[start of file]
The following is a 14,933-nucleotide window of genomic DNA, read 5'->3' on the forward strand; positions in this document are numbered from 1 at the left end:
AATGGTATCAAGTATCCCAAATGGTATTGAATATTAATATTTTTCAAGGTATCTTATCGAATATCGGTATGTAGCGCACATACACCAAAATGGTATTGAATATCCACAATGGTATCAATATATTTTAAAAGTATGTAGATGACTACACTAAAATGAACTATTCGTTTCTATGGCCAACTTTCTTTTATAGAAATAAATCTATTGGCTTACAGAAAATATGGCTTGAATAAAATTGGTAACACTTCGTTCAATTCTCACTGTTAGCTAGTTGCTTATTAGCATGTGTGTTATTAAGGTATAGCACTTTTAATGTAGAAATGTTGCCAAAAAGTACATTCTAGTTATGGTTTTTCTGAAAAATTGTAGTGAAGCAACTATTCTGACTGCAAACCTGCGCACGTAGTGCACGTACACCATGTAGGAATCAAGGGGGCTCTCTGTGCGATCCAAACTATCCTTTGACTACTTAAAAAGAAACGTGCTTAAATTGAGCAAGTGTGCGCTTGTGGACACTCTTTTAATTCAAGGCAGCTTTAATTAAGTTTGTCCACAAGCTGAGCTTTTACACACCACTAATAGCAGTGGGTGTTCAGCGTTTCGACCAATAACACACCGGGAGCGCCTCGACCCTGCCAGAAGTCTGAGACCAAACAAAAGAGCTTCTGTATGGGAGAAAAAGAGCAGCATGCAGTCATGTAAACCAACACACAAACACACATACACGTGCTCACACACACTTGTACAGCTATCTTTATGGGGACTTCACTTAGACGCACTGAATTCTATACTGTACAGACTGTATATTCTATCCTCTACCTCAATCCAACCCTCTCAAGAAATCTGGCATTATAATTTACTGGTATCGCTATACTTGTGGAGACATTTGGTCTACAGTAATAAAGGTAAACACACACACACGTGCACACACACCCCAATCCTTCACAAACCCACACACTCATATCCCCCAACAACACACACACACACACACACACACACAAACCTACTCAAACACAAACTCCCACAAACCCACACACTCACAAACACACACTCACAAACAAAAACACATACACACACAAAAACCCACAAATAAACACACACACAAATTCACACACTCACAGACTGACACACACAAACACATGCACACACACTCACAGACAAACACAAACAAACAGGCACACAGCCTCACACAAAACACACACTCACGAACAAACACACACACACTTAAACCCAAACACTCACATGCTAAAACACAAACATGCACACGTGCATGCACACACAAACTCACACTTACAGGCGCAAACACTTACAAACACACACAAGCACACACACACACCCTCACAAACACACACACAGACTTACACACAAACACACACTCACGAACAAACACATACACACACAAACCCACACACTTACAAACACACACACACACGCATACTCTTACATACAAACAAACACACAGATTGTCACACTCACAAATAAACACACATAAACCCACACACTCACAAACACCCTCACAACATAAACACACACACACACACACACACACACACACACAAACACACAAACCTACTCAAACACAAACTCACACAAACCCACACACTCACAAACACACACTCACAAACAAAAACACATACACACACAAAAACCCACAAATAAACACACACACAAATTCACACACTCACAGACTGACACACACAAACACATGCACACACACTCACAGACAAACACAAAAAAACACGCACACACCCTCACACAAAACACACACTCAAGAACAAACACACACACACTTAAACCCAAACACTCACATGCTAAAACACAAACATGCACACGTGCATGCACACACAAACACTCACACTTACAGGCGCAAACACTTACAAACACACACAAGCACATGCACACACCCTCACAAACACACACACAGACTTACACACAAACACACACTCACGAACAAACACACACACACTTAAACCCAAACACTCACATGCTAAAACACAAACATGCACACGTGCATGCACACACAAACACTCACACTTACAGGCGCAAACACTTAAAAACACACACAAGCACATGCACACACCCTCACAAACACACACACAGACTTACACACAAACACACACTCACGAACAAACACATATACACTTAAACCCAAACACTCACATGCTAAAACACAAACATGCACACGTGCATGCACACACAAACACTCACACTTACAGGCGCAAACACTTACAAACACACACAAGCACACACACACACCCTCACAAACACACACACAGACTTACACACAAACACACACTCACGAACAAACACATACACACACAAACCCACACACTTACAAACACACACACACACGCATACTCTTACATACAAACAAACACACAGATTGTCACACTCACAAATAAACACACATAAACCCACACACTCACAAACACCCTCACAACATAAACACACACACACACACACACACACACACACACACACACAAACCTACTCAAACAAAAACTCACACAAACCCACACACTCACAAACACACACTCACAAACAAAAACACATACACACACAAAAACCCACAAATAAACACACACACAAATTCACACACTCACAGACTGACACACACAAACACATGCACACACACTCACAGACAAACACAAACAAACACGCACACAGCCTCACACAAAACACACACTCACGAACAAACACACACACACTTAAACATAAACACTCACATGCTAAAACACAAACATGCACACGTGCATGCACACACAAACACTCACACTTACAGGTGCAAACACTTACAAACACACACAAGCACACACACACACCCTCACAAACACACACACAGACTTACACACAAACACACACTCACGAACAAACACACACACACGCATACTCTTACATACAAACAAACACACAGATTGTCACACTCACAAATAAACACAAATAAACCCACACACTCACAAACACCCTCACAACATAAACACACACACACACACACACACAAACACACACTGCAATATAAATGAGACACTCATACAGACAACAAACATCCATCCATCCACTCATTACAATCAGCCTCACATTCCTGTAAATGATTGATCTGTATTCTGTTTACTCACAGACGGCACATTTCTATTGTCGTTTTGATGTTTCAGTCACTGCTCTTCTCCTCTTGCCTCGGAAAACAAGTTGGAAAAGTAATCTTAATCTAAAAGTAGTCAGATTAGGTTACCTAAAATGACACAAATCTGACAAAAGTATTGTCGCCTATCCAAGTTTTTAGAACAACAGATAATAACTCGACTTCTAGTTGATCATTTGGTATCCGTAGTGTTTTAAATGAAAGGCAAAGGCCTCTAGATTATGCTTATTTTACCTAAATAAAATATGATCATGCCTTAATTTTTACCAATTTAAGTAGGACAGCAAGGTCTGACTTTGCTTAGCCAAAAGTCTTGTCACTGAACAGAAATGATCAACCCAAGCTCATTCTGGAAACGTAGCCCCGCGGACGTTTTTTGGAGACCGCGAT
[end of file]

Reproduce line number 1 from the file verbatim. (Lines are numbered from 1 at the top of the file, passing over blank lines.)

The following is a 14,933-nucleotide window of genomic DNA, read 5'->3' on the forward strand; positions in this document are numbered from 1 at the left end: